Gitlin's debut was a study in group dynamics
1st District Supervisor Roger Gitlin’s debut as a sitting board member Jan. 8 was a study in group dynamics from my perspective.
I was disappointed in his delayed welcome to the board as a new member in several aspects; the first being that he was not acknowledged as welcome by Chairman Mike Sullivan until after introduction of new employees and committee reports 10 minutes after the opening of the meeting. One would expect that a new board member would be be acknowledged as welcome to the board and to the public in his/her official capacity as the first order of business.
His eventual welcome came in a somewhat incidental manner, as if to say “oh! by the way, glad to have you aboard” or something similar 10 minutes after the opening.
The disappointment was furthered by Supervisor Gerry Hemmingsen with his remark of hoping Mr. Gitlin would do as well as departing Supervisor McNamer had.Not exactly a vote of confidence nor a note of welcome.
Although subtle, there was a noticeable seating distance between the positioning of Supervisor Gitlin’s chair/microphone setup from that of the other members’. I wondered if this was a sort of rite for incoming members.
Supervisor McClure’s placing of a bottle of water at Supervisor Gitlin’s space as she entered was a nice touch and might be considered a non-verbal welcome.
As the meeting went forward and people were invited to speak per the agenda, the most notable aspect was Supervisor Gitlin’s engagement with the presenters, largely consisting of questions.
Of course it’s expected that an incoming member would be less knowledgeable at that point, but his questions turned largely on the focal point of “is this really needed?” or “can the state/county really afford this now?” What I saw exhibited was not a “buck stops here” attitude but rather “the buck has already stopped and there will be no blank checks issued here” attitude.
Perhaps the most dramatic moment of the entire meeting was after the testimony of Supervisor McClure’s nephew, Zack Larson who was seeking county approval of a contract to count fish in the Smith River. Supervisor Gitlin inquired of counselor Gretchen Stuhr whether that situation presented a conflict of interest.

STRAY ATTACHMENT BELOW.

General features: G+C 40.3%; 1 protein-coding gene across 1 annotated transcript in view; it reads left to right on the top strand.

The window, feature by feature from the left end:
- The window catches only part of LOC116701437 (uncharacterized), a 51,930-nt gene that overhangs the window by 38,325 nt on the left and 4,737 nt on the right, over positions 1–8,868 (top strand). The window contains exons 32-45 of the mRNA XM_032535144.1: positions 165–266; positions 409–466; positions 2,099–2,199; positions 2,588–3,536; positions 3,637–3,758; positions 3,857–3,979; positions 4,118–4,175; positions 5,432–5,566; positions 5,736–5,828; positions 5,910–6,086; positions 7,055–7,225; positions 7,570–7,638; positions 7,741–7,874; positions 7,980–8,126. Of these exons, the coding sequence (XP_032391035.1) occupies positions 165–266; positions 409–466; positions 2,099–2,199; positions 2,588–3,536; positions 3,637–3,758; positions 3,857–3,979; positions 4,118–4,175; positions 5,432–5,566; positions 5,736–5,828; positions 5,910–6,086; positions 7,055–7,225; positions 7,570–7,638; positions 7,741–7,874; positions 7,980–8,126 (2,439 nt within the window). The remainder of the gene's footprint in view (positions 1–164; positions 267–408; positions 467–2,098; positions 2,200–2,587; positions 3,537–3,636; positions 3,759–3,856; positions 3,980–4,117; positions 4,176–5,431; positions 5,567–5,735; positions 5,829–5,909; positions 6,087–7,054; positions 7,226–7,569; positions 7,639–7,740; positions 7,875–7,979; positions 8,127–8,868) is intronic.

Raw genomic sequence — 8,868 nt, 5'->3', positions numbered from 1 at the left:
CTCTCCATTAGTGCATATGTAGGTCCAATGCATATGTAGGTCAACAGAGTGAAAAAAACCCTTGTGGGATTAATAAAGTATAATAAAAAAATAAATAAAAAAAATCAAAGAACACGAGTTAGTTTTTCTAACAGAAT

The ensuing sound of silence was almost breathtaking. When she replied that the safe course must be followed, Supervisor McClure abstained in the vote.
The meeting is available on the Del Norte website.
Dale Bohling, Crescent City
Sutter Health motivated by money to regionalize
Why does Sutter Health want our hospital so much? They are talking behind closed doors, making it impossible to know what is being discussed. Why won’t the Board of Directors allow other health personnel in to hear the discussions? Why don’t they level with this community on just what they are proposing, why, and what it will mean to us?
I’ve talked to other people who have Sutter-regionalized hospitals in their area. Del Norte County is unlike the other places. We are remote with little transportation available. If a patient is sent to another Sutter to complete treatment, how do they return home to family and friends, especially during the winter months with snow and ice between Del Norte and other available Sutter Health institutes?
Sutter Health is less than compassionate to our unique problems. Perhaps regionalization works in other less remote areas, but think about it for Del Norte County. It doesn’t work well.
What’s the bottom line? Money. Yes, of course, hospitals must have money to operate, but at the cost to patients and families? Sutter Coast must have been making money to send Sutter Health a substantial payment each year. Is it that Sutter Coast is too valuable for Sutter Health to lose?
Please, Del Norte County, look into this yourselves. Don’t wait until it’s too late to take back your hospital for Del Norters. It is a valuable asset to the community. Don’t let it be just money that decides what is best for us. Don’t let an out-of-town Board dictate what we will have.
Beverly W. Spitzner, Crescent City